Ellan Read

sometimes witty book reviews

The Farewell Party

TW denial of informed consent, abortion, misogyny, male-rights movement

First published: 1977
Found: Given to me from the same shelf The Book of Laughter and Forgetting
Pages/read time: 184, a fortnight while writing a thesis


Plot: Ruzena is a nurse working at a fertility spa in former Czechoslovakia. She finds herself pregnant to a famous, already married, trumpet player named Klima. But Klima loves his wife and loves cheating on his wife because of the thrill it gives him. He does not want a child. Klima organises with his rich American friend, Bartleff, to meet the chief doctor of the spa, Dr Streka, to organise an abortion. Jakub is about to leave his homeland and has come to the spa to give back to Streka a suicide pill his asked his friend to make for him during his period of political persecution. But Streka won’t take it back. Jakub tells only one other person about the pill – his ward Olga. Olga is staying at the spa and Jakub also staying nearby for a few days before he leaves for good. Ruzena is one of Olga’s nurses. Franta is a mechanic who thinks Ruzena’s child is his. Bartleff is in love with Ruzena from afar. Klima’s wife, Kamila, resolves to leave her husband after so many tortured years because Jakub says one thing to her.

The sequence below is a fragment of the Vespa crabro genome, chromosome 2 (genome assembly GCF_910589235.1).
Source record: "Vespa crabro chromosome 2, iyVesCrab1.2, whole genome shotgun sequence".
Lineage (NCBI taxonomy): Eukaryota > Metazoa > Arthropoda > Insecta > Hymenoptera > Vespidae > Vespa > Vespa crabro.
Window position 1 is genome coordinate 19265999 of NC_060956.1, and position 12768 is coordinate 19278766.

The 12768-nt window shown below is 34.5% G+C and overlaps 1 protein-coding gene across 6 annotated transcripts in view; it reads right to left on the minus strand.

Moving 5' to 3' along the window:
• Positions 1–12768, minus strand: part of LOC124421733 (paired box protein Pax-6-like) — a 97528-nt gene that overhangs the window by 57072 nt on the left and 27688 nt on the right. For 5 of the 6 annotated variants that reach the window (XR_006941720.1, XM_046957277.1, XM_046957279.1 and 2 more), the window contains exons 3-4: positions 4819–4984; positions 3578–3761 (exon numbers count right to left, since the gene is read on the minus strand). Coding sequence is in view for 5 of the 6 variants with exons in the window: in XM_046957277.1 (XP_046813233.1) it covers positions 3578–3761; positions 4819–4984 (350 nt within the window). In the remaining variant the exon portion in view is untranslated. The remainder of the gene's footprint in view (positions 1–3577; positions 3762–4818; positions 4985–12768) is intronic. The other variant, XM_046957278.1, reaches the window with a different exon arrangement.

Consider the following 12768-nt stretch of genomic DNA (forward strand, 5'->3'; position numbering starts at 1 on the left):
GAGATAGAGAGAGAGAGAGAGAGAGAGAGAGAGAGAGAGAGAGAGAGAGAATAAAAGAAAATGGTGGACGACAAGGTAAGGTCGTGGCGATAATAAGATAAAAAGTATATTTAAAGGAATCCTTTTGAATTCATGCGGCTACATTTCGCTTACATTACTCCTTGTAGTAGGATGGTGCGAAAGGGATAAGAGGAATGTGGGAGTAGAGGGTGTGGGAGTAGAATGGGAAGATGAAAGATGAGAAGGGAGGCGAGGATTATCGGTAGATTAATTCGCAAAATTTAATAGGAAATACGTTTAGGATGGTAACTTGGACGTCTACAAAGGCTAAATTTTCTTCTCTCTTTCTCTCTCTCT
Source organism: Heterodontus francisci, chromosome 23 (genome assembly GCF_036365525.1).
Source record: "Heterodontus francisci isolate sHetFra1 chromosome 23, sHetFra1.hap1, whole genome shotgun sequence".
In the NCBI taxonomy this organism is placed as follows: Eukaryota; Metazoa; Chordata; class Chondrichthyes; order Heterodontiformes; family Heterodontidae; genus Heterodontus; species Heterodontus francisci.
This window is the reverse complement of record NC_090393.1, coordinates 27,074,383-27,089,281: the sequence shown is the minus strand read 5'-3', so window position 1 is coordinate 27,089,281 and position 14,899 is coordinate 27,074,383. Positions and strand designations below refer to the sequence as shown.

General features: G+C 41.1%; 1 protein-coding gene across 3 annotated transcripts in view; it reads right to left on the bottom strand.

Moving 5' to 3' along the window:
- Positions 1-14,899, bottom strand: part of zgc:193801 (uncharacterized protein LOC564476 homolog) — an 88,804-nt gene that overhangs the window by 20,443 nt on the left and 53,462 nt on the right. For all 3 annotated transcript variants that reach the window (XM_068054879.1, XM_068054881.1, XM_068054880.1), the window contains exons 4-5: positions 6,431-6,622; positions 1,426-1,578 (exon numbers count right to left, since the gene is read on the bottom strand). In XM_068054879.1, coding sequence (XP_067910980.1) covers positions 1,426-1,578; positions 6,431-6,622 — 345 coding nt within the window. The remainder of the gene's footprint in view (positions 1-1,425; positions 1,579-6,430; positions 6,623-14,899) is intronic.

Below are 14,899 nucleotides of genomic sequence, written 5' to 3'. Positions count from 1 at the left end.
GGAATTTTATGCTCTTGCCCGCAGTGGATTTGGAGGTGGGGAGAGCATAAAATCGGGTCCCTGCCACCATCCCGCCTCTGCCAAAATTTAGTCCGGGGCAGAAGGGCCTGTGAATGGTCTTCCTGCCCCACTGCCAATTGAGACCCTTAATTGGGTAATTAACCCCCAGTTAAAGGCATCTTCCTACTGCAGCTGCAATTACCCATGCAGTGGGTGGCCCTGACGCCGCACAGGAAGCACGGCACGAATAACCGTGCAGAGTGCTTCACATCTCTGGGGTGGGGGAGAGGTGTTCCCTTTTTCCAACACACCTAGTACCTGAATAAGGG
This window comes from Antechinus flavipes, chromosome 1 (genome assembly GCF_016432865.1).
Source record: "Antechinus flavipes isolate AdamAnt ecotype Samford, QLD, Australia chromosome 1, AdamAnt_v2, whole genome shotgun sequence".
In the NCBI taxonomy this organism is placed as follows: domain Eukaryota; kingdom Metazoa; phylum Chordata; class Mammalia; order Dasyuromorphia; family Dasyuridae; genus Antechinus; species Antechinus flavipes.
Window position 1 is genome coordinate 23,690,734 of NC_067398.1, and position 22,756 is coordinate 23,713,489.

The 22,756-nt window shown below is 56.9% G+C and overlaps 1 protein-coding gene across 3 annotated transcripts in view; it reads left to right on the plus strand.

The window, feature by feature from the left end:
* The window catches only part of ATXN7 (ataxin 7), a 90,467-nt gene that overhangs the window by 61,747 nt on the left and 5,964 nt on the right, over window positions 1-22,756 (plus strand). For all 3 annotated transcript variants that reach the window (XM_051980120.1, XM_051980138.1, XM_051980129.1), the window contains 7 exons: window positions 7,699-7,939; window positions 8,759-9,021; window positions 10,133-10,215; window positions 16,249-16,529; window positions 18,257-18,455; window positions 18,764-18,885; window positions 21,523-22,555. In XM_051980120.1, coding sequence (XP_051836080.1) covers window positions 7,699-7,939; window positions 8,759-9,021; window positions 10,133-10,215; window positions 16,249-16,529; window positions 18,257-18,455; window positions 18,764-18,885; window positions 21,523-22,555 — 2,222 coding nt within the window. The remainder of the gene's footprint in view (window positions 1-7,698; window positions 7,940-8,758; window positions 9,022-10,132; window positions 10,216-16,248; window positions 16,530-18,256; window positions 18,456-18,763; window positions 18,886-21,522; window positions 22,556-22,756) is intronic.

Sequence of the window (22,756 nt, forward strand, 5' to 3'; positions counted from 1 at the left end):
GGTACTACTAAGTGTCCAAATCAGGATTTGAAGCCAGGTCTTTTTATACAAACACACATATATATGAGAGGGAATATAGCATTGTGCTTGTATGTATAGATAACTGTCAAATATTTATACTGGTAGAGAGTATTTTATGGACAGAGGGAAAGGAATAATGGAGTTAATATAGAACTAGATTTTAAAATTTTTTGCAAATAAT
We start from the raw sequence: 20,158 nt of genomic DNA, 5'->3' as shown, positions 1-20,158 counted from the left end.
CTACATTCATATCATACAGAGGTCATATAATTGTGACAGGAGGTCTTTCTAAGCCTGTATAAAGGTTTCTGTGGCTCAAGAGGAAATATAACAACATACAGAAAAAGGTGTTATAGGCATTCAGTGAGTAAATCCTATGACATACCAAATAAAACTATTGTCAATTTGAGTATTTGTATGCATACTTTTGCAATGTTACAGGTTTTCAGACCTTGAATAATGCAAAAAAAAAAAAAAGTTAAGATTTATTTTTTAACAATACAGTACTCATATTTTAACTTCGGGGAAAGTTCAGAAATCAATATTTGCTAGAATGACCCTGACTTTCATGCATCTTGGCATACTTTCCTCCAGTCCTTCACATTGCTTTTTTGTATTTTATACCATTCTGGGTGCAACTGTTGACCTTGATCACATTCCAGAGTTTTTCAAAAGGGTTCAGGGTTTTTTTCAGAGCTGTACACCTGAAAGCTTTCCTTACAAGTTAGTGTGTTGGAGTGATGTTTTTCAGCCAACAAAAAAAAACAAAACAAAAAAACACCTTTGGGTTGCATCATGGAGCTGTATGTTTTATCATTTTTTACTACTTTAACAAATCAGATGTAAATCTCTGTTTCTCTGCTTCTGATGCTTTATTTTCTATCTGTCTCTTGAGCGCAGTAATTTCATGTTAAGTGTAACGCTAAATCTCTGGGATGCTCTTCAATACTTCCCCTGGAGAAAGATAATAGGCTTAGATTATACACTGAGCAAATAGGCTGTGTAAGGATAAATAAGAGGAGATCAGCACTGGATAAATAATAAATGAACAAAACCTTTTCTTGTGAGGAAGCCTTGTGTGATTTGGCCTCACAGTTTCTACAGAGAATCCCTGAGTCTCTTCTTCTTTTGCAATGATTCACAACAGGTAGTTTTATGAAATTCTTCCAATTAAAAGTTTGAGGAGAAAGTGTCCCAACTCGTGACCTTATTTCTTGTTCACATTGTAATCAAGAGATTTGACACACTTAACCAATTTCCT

Suddenly, Ruzena is dead, Olga seduces Jakub and Streka convinces Bartleff to legally adopt him.

This all happens in a five day period.

Apparently it’s a comedy.